Mortiiis Interview

Following the reissue of the 2010 album “Perfectly Defect”, we talked to Norwegian musical pioneer Mortiis!

The Offering: “Perfectly Defect” was originally released in 2010, what made you decide to reissue this album now?

Mortiis: Mainly the reason was, it was never released properly physically (it was actually only released as a free download for fans and people in general, as well as a limited edition CD that was strictly sold during the 2011 tours, and a few copies via mailorder), so I felt that it deserved a proper release at last. Also we only released 8-10 songs (depending on what download version you got) at the time. The complete recording sessions for Perfectly Defect, was actually 12 songs, and the CD version contains the complete version, for the first time.

TO: Do you still identify with the music style and concepts of “Perfectly Defect”?

Mortiis: Sure. I still think a lot of people are a waste of oxygen. I appreciate good people, and most people are pretty alright when it comes down to it, but there’s a certain amount of psychic vampires, religious bigots and hypocrites, and downright fraudulent bastards out there, so I’ll always find inspiration.

TO: This album is released via your own label Omnipresence Records, what made you decide to start a label?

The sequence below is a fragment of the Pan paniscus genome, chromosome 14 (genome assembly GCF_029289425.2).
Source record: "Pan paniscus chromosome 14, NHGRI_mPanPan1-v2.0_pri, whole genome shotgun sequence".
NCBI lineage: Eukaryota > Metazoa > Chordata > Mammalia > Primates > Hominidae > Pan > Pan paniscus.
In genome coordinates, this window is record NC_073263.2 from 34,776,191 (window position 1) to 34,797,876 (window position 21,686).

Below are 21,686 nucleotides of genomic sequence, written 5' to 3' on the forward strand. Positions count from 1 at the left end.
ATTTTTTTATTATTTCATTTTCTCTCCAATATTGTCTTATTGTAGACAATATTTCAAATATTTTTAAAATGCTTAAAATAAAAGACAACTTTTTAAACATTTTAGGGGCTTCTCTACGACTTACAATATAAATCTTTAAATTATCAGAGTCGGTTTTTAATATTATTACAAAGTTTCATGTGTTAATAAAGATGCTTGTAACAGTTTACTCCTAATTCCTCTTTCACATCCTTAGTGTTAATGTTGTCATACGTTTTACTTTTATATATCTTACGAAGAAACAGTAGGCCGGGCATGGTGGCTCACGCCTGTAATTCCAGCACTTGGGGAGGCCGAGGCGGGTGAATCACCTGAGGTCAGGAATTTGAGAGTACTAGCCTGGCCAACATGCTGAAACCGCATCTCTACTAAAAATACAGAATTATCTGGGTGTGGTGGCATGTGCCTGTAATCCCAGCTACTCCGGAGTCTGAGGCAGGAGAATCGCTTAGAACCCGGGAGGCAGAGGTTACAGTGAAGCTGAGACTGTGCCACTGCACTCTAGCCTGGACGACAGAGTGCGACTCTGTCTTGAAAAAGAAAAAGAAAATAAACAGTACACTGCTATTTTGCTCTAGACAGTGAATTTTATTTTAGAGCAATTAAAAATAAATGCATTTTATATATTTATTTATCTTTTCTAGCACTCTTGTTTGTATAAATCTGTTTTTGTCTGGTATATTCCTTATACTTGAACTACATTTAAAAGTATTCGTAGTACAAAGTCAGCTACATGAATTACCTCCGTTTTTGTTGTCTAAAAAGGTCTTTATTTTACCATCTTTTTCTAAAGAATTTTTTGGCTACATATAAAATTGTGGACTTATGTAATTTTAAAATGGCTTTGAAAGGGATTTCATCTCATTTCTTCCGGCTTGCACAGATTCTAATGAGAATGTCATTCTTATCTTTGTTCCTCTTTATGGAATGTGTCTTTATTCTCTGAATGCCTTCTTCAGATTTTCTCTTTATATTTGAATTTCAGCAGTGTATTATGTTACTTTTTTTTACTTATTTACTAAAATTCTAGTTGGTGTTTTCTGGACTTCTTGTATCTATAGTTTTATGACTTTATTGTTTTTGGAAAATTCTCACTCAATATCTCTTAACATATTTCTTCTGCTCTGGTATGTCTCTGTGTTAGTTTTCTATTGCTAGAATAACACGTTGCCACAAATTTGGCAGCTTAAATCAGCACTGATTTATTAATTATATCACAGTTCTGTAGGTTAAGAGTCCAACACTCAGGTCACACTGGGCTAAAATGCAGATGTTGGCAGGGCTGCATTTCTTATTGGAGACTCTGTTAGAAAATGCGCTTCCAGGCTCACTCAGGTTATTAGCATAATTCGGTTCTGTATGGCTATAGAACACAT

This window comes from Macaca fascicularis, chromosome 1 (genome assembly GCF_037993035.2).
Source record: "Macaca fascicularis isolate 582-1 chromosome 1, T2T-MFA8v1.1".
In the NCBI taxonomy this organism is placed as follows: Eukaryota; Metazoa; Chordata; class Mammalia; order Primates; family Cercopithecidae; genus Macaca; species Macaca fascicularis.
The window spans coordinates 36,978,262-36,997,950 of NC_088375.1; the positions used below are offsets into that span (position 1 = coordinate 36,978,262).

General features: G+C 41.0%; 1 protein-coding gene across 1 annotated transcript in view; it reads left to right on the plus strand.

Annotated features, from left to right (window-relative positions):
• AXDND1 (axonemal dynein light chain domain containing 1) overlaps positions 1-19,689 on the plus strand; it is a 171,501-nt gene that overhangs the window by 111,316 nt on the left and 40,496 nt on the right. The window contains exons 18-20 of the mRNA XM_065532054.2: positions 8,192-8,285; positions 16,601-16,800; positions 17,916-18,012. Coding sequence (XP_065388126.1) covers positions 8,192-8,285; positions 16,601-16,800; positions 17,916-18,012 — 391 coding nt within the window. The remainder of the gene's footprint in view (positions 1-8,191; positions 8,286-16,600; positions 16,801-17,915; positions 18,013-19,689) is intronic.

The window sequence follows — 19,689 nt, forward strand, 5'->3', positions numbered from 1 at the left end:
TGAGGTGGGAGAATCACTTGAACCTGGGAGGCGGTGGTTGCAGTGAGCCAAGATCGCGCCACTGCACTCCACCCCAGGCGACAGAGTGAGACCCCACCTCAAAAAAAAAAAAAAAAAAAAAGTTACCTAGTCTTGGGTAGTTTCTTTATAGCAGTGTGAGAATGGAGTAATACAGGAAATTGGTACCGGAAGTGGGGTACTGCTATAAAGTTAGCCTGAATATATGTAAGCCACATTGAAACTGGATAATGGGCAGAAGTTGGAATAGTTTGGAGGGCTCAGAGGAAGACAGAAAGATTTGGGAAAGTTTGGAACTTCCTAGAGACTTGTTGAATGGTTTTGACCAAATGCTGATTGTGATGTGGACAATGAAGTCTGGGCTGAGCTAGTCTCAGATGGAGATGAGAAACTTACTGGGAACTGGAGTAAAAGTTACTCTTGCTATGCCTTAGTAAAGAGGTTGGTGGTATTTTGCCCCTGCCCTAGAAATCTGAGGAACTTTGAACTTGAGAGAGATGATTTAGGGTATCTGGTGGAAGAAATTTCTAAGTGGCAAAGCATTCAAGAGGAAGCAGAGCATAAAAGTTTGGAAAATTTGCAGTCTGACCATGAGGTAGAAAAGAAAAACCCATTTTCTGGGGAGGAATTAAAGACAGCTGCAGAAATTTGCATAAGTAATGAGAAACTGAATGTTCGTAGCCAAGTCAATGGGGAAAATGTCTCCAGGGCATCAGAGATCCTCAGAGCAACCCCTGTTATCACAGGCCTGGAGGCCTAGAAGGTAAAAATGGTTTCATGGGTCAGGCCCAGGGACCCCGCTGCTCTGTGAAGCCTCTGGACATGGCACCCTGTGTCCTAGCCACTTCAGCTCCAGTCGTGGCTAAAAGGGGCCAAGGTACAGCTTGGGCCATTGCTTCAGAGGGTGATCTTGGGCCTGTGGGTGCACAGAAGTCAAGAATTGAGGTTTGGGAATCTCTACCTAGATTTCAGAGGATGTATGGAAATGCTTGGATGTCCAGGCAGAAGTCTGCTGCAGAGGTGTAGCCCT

Mortiis: It’s not so much a label as just an alternative to selling my soul to a record label and never seeing a dime, or ever getting my rights back. This is what most of them do. I’m not going to bore everyone with how I feel about record label practices. I´m sure there are some good ones out there, and I’d love to work with one of them some day… But so far, it’s mostly been one case after another of signing away every single right for your music, and never really getting anything back. If you luck out and start selling a lot of albums, you might get some money trickling in, but by and large they’ll find every conceivable excuse to recoup and recoup and recoup costs you aren’t even aware of. I was once charged thousands of dollars for a release party I didn’t even ask for. I paid for the bar, the place, everything, and I didn’t even ask for it. So fuck people like that. Cold Meat Industry back in the 90s treated me pretty well, I should mention that. In the future, maybe I’ll work with someone again for new releases, but it remains to be seen. I have had good experiences with licensing older stuff out to labels like Funeral industries and Foreign Sounds, for example, but those are very simple, underground type of deals where it’s more fan based than pure business…And I make more money doing shit like that, than selling 50 times as many records on a bigger label. It’s fucking absurd.

TO: Thinking about your latest album “The Great Deceiver” what are your thoughts and feelings about it now that some time passed by?

Mortiis: Still the best album I ever made. It represents everything I ever felt about a lot of things down the very fiber of my being. I don’t think that will ever change. The Smell of Rain was the most important album I ever made, because I helped me survive myself, and find a new purpose musically. The Great Deceiver, is basically my entire soul and being, manifested into music. I realize this sounds extremely pretentious and cliché, but it’s true.

TO: Are you currently working on new music?